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Meet Ben Dyball. The pic is Ben in his brand new AIS national U23 outfit and the bike is his team bike. I first met Ben 2 1/2 years ago when he came in on the recommendation of Eddie Salas and Peter Milostic. Aussie readers will know who they are; for everyone else, Eddie is a 10 time national champ and during a 5 year stint with Amore Vita and Polli, rode 3 Giri d’Italia, each time being his team’s best placed finisher. Peter is an I can’t remember how many times state and national TT champ and has won the national road series. Ben works with Peter and Eddie at Eddie Salas Cycles.
Ben is a climbing freak and a handy TT rider. GC material. Talent was not Ben’s problem; dysfunction was, exacerbated by a poor position. For the bike fitters amongst you, when I first met Ben I noted:
- Left foot static varus 6 degrees
- Right foot static varus 7 degrees
- Both hips internally rotated
- Bears 3kg more on left leg
- Right posterior iliac crest 25mm higher than left side
- Right posterior iliac crest 30mm anterior to left side
- Right AC joint 12mm higher than left side.
- Left cerebellum motor control dominant
- Poor global proprioceptive awareness.
Ben was quite flexible on the left side but significantly tighter in right gluteals, right hamstrings and right psoas than on the left. On the bike Ben’s skewed awareness of his position is space meant that he sat significantly to the left of the centre line of the seat. He left here with his seat dropped 28mm, moved forward 33mm, reach out to the bars reduced by 50mm and drop to the bars reduced from a near shop record of 155mm to a still significant 131mm. I used 2 degrees of inversion in the heel of his left shoe and 1 degree of inversion in the heel of his right shoe using cut down BFS cleat wedges. Also a 4mm shim under his left shoe So, large changes in position.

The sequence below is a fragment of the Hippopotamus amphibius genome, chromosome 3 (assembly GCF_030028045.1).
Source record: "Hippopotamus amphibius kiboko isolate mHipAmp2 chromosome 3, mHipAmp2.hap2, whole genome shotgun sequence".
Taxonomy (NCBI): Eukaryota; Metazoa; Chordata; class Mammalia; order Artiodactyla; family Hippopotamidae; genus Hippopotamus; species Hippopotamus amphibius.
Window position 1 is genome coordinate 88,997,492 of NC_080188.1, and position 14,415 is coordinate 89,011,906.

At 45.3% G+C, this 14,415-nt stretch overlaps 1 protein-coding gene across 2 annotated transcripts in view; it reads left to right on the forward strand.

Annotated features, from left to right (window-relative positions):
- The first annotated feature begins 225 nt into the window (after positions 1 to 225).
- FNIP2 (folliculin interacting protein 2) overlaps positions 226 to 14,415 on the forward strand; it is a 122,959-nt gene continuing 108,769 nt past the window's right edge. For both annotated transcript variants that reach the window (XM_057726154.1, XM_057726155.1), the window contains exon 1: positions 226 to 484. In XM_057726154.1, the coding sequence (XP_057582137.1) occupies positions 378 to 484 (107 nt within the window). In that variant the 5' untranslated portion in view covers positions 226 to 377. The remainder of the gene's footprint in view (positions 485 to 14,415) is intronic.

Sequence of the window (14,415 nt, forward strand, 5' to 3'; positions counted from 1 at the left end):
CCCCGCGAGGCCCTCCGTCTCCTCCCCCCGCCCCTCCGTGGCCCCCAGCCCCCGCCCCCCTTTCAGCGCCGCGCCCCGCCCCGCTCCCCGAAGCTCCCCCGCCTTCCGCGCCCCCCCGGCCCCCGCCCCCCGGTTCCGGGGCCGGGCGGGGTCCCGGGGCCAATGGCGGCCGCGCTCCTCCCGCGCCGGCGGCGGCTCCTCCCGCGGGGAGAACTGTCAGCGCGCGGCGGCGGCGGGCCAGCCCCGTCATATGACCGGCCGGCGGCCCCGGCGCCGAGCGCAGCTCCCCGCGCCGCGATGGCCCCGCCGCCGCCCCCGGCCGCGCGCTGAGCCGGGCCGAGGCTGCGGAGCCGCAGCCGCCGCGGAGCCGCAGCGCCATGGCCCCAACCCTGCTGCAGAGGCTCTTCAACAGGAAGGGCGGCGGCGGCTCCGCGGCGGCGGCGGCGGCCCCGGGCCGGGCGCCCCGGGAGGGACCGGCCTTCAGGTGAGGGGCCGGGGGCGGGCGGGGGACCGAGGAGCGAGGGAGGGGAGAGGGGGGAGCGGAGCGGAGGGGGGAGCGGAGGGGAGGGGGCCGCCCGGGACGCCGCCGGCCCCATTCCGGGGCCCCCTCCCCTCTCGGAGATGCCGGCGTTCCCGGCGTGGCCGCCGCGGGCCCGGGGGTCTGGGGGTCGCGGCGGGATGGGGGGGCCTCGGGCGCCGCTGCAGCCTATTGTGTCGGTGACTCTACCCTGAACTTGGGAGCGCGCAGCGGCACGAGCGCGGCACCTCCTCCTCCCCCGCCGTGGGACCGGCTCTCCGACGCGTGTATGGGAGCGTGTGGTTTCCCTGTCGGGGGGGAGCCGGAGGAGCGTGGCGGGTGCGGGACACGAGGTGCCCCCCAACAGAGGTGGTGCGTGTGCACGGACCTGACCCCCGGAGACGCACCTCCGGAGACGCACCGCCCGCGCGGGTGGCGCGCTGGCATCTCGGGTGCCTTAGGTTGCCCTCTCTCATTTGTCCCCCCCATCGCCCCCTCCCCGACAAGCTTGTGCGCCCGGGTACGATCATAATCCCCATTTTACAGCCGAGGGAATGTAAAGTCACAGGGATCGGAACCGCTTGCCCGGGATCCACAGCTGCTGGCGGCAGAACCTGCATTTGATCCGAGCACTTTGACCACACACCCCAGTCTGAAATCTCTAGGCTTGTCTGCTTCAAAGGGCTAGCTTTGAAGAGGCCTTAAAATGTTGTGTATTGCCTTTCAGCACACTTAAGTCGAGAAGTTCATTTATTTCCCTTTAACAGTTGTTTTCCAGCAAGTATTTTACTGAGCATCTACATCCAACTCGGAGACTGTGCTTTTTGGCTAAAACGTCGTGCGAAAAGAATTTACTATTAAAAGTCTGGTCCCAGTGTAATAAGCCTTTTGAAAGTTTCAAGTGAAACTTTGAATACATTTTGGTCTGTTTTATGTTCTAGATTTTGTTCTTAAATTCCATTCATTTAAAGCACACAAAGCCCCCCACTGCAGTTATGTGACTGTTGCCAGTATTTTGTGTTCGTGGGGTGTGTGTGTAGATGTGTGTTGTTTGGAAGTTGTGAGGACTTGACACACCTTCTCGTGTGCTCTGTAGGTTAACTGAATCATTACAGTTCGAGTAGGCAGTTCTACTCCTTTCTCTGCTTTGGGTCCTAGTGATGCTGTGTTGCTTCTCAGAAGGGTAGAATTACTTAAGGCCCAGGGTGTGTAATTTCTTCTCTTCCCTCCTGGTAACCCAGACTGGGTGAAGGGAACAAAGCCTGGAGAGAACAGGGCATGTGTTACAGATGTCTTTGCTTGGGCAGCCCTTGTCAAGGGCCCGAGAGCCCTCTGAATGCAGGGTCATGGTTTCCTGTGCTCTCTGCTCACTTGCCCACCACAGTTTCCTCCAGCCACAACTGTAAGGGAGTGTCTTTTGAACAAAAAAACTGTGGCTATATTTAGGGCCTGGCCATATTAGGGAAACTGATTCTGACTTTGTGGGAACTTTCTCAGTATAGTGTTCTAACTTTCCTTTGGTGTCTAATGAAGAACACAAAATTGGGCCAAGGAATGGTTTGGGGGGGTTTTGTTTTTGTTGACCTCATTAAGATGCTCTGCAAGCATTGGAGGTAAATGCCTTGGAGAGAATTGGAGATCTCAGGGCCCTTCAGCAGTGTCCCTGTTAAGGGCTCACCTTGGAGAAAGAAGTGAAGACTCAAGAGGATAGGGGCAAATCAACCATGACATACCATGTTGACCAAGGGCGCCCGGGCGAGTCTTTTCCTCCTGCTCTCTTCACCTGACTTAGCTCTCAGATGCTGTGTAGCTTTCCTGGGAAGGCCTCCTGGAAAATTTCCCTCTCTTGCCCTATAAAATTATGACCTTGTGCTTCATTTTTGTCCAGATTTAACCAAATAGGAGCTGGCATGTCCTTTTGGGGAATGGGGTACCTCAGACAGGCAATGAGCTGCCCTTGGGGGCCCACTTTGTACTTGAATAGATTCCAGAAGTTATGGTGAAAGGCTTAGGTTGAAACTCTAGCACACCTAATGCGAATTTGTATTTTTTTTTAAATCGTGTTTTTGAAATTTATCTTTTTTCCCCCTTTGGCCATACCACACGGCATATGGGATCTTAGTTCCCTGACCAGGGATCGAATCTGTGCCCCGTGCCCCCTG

In the 2.5 years since then, Ben has been here 5 times with a total of 9 bikes. New teams meant new road bikes, new TT bikes and he races his mtb as well. Also and much, much more importantly, Ben has worked like a demon to improve how he functions. His pelvis is now square, there is no difference in major joint range of motion between left and right sides, he sits centred on the seat and I’ve removed the shim from under his left foot……… it’s no longer necessary. The only real change since the first visit has been increased arch support under both feet. With all the bike and equipment changes, Ben’s position in space relative to his bike has stayed much the same. What his huge, self driven improvements in function have helped him do is to win the toughest stage race in the country; the Canberra Tour; as well as the Mt Hotham stage of the Tour of Bright. There have been plenty of other wins along the way.
Now he’s off to Italy and with a bit of luck will ride well enough to attract interest from a major team. I wish him well.
The message is this; talent isn’t rare. The riders who succeed are the talented ones who tick all the performance boxes. Apart from the obvious ones like training smart and picking your parents well, that means making structural fitness a priority……….and a good bike position too. But the best bike position and biggest engine in the world won’t do much good unless the rider is in the structural shape to make the best use of them. Otherwise, they just get injured. Go get ’em Ben.
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